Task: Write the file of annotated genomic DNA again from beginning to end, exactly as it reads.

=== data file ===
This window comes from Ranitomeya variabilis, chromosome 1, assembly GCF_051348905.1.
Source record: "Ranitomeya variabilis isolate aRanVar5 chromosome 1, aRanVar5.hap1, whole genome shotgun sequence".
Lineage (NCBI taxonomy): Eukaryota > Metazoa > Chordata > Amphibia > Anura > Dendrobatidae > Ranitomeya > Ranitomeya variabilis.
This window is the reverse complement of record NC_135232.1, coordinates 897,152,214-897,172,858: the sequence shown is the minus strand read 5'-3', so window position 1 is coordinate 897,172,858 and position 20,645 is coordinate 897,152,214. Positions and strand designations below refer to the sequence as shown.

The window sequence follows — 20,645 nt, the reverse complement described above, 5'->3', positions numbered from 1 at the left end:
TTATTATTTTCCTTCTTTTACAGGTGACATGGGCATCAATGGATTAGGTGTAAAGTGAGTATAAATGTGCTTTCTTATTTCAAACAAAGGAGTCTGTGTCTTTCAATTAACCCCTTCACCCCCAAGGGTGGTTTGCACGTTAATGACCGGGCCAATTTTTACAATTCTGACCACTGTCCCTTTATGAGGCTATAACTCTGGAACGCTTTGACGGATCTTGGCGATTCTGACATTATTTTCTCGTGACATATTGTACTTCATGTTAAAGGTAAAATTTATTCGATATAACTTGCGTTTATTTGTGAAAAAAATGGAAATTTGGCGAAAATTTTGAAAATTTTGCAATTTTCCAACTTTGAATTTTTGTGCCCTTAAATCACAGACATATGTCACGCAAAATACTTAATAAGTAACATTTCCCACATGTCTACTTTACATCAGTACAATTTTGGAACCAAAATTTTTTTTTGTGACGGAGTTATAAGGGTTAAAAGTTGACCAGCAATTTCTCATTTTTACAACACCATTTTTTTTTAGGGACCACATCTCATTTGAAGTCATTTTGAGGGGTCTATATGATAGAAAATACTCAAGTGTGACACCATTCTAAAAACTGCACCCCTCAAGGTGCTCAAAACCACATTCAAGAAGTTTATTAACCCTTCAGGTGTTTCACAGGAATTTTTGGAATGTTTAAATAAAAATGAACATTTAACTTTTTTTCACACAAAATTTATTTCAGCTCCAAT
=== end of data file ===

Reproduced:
This window comes from Ranitomeya variabilis, chromosome 1, assembly GCF_051348905.1.
Source record: "Ranitomeya variabilis isolate aRanVar5 chromosome 1, aRanVar5.hap1, whole genome shotgun sequence".
Lineage (NCBI taxonomy): Eukaryota > Metazoa > Chordata > Amphibia > Anura > Dendrobatidae > Ranitomeya > Ranitomeya variabilis.
This window is the reverse complement of record NC_135232.1, coordinates 897,152,214-897,172,858: the sequence shown is the minus strand read 5'-3', so window position 1 is coordinate 897,172,858 and position 20,645 is coordinate 897,152,214. Positions and strand designations below refer to the sequence as shown.

The window sequence follows — 20,645 nt, the reverse complement described above, 5'->3', positions numbered from 1 at the left end:
TTATTATTTTCCTTCTTTTACAGGTGACATGGGCATCAATGGATTAGGTGTAAAGTGAGTATAAATGTGCTTTCTTATTTCAAACAAAGGAGTCTGTGTCTTTCAATTAACCCCTTCACCCCCAAGGGTGGTTTGCACGTTAATGACCGGGCCAATTTTTACAATTCTGACCACTGTCCCTTTATGAGGCTATAACTCTGGAACGCTTTGACGGATCTTGGCGATTCTGACATTATTTTCTCGTGACATATTGTACTTCATGTTAAAGGTAAAATTTATTCGATATAACTTGCGTTTATTTGTGAAAAAAATGGAAATTTGGCGAAAATTTTGAAAATTTTGCAATTTTCCAACTTTGAATTTTTGTGCCCTTAAATCACAGACATATGTCACGCAAAATACTTAATAAGTAACATTTCCCACATGTCTACTTTACATCAGTACAATTTTGGAACCAAAATTTTTTTTTGTGACGGAGTTATAAGGGTTAAAAGTTGACCAGCAATTTCTCATTTTTACAACACCATTTTTTTTTAGGGACCACATCTCATTTGAAGTCATTTTGAGGGGTCTATATGATAGAAAATACTCAAGTGTGACACCATTCTAAAAACTGCACCCCTCAAGGTGCTCAAAACCACATTCAAGAAGTTTATTAACCCTTCAGGTGTTTCACAGGAATTTTTGGAATGTTTAAATAAAAATGAACATTTAACTTTTTTTCACACAAAATTTATTTCAGCTCCAAT